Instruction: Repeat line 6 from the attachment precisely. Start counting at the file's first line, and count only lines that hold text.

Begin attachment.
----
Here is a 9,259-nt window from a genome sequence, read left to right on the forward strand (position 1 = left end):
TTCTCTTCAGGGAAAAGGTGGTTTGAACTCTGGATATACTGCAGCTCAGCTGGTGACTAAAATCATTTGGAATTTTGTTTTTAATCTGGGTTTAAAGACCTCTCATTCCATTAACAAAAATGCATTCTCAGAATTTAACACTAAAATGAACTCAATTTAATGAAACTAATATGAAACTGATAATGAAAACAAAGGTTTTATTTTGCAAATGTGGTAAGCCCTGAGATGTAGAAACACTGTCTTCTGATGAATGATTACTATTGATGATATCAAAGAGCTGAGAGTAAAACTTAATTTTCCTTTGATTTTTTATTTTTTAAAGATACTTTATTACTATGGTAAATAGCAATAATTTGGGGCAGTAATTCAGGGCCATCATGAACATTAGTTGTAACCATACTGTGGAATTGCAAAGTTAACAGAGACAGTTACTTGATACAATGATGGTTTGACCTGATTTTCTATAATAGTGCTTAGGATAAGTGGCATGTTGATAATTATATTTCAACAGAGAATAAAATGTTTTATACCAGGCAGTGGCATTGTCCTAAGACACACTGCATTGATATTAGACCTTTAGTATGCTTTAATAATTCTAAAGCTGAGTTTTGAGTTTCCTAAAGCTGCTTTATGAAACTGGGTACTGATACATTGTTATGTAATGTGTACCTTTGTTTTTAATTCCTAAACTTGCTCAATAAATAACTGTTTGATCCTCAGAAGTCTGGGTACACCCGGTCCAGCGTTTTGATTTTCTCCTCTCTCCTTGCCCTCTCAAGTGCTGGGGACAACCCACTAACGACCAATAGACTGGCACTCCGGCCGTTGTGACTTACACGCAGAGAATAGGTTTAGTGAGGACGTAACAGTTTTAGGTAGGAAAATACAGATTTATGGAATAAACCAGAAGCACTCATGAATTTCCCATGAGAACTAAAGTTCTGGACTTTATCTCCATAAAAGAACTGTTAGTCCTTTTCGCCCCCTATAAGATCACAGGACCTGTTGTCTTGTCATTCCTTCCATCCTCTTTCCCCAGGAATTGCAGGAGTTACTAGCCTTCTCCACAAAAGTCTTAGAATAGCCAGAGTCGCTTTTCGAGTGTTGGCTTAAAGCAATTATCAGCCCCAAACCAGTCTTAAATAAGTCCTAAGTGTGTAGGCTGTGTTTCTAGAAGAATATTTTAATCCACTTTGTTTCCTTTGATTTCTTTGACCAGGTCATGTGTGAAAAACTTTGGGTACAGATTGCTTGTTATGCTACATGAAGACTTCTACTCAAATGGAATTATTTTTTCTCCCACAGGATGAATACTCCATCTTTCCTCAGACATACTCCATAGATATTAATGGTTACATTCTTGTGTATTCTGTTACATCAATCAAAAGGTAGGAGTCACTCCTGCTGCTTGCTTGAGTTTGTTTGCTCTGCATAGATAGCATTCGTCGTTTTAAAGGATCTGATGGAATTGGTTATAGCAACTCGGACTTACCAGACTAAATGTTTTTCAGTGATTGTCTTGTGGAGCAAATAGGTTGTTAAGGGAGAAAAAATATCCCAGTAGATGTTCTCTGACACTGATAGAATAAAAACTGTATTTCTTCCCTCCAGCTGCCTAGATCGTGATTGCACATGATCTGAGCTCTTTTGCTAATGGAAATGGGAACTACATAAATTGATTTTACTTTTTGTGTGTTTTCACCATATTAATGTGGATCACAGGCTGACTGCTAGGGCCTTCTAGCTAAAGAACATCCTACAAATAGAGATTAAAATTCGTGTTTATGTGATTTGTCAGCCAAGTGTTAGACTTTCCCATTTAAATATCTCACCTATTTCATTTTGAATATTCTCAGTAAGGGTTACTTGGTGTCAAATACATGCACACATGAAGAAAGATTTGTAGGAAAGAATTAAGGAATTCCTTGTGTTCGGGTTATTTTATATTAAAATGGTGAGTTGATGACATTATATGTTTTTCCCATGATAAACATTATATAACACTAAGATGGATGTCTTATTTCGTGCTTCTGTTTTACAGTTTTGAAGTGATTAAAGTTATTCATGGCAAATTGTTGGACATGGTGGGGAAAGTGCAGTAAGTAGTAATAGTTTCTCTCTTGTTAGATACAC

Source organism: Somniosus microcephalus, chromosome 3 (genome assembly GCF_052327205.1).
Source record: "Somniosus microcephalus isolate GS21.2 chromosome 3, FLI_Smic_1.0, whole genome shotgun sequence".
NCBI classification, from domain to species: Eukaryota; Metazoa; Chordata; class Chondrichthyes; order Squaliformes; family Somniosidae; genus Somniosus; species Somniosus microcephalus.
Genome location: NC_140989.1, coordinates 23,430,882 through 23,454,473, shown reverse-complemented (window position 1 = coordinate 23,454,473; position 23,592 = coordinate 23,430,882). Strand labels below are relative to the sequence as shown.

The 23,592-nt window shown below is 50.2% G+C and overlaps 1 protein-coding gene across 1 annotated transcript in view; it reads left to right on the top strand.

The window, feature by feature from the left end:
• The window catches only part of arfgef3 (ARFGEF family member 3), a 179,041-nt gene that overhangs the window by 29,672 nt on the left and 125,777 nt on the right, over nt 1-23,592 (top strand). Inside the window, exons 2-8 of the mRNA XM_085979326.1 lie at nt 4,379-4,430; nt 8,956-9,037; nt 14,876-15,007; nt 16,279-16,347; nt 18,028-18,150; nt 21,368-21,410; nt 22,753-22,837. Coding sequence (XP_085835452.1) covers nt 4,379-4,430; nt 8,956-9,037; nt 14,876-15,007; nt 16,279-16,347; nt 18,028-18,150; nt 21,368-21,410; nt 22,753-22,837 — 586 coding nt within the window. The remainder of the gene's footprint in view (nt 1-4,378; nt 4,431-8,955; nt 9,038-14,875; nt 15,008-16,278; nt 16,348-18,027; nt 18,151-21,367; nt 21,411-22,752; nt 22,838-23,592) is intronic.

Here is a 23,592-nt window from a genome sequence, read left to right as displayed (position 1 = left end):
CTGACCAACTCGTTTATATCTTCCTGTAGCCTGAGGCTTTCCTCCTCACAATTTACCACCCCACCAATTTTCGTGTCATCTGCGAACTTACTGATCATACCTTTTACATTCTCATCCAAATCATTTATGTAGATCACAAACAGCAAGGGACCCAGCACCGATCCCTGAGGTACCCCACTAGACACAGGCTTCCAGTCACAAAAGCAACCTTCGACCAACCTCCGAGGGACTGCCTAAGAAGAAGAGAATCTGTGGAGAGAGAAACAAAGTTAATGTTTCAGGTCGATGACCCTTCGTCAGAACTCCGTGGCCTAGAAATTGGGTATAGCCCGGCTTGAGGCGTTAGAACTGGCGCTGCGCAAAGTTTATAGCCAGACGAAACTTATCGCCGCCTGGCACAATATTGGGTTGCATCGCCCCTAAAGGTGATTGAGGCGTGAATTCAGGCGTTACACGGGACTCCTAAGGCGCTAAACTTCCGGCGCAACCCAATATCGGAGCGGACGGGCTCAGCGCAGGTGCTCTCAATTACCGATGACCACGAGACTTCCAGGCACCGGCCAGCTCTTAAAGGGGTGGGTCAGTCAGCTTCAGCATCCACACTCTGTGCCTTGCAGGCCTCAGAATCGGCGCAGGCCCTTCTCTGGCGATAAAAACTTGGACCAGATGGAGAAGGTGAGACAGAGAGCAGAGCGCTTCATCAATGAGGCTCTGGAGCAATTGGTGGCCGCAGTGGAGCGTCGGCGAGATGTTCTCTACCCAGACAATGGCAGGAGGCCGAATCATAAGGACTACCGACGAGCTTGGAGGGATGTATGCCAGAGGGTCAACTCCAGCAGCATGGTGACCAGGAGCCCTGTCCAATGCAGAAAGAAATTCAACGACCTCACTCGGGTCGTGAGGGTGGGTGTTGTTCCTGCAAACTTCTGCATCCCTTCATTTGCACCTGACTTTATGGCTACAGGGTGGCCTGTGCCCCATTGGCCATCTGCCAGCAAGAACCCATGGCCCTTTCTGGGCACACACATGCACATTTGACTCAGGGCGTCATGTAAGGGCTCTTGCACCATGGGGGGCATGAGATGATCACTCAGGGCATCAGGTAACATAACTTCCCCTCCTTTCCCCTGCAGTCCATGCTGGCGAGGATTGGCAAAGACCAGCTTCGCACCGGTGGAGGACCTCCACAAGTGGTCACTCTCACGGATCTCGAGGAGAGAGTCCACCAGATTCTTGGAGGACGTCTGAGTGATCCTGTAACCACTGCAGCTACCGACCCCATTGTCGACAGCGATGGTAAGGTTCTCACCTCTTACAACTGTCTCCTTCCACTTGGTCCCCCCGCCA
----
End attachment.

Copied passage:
Genome location: NC_140989.1, coordinates 23,430,882 through 23,454,473, shown reverse-complemented (window position 1 = coordinate 23,454,473; position 23,592 = coordinate 23,430,882). Strand labels below are relative to the sequence as shown.